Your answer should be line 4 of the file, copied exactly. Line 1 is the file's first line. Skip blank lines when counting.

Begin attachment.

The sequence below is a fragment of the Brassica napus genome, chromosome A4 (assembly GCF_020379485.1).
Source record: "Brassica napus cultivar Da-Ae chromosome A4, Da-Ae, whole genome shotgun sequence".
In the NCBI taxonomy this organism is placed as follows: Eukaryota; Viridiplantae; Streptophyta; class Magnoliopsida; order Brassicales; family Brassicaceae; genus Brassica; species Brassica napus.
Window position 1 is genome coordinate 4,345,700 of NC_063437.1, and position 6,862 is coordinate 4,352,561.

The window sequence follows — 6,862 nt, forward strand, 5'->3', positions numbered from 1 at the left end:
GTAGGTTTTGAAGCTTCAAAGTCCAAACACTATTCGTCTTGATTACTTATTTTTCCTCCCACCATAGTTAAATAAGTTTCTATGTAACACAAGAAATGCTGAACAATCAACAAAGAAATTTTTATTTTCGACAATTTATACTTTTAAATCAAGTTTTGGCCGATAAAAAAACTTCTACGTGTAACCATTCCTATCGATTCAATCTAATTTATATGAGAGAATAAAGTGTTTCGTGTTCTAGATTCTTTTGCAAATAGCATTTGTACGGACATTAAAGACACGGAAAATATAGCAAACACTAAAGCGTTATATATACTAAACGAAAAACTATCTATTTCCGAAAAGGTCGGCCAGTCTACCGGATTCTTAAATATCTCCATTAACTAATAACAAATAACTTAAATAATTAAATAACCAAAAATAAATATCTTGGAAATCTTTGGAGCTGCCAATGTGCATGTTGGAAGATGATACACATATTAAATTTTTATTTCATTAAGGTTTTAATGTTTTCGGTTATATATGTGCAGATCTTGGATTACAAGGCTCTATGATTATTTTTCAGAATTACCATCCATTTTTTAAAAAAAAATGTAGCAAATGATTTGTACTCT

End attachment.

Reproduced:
Window position 1 is genome coordinate 4,345,700 of NC_063437.1, and position 6,862 is coordinate 4,352,561.